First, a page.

December 12, 2013
Experts' Expert: When caught in a lightning storm, should you stay in a car or get out?
C. Claiborne Ray's always informative and useful Q&A feature in Tuesday's New York Times Science section addressed this as follows.
Q. When caught in a lightning storm, should you stay in a car or get out?
A. Stay in the car — but not necessarily for the reason you may think. The four rubber tires of a car provide no insulating protection, most authorities agree.
Instead, the National Lightning Safety Institute advises, it is the conductive nature of a mostly metal vehicle that actually offers the best chance of protection from lightning. Most of the current is carried on the outside of a conducting object. This phenomenon is called the skin effect, and the protective shield is sometimes referred to as a partial Faraday cage (named for the English scientist Michael Faraday, who developed shielding based on the effect).
So the best advice for a driver in a lightning storm is not only to stay within this protective perimeter, but to make sure not to touch any conductive object that might penetrate outside it, like door and window handles, the radio dial, the gearshift, or the steering wheel. A school bus is the type of vehicle likely to offer the most protection, the institute says.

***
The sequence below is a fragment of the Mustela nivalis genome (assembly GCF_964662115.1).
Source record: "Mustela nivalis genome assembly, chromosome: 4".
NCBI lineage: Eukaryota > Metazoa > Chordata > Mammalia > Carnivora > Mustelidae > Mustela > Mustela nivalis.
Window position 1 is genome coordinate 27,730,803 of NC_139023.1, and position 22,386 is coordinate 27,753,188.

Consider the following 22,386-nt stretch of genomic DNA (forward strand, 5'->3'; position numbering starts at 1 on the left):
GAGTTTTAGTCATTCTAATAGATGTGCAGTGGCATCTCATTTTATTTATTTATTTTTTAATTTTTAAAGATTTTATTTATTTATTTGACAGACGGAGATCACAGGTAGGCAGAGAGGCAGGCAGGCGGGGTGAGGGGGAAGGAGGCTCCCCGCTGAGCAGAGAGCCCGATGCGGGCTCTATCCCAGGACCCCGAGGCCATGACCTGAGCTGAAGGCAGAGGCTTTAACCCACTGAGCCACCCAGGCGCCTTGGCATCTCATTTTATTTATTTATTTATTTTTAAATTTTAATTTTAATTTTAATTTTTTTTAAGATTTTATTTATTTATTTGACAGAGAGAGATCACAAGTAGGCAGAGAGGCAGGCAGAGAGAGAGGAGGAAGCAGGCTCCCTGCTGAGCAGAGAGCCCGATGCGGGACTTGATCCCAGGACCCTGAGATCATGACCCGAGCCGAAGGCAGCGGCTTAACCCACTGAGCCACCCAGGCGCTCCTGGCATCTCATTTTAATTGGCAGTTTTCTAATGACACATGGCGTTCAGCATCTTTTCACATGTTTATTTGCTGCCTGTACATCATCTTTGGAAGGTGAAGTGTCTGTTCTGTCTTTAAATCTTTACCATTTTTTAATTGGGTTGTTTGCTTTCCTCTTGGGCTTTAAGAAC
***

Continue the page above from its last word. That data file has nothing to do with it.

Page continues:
Lightning is capricious, and many variables — among them whether the vehicle is wet or dry, metal or fiberglass, a hardtop or a convertible — can have an unpredictable effect on what happens to a car and its passengers.
Graphic by Victoria Roberts.
December 12, 2013 at 08:01 PM | Permalink
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It's pretty much just the skin effect. If a car was anywhere near an effective Faraday cage (even partial) then your mobile phone wouldn't work inside the car. It's good to see they used the term "sometimes referred to" rather than just saying "is". I'd have liked it if they'd have completed that sentence with "but that's not correct".
Posted by: Graeme | Dec 16, 2013 2:14:52 AM
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Especially like this classic!
Posted by: Joe Peach | Dec 13, 2013 11:59:19 AM
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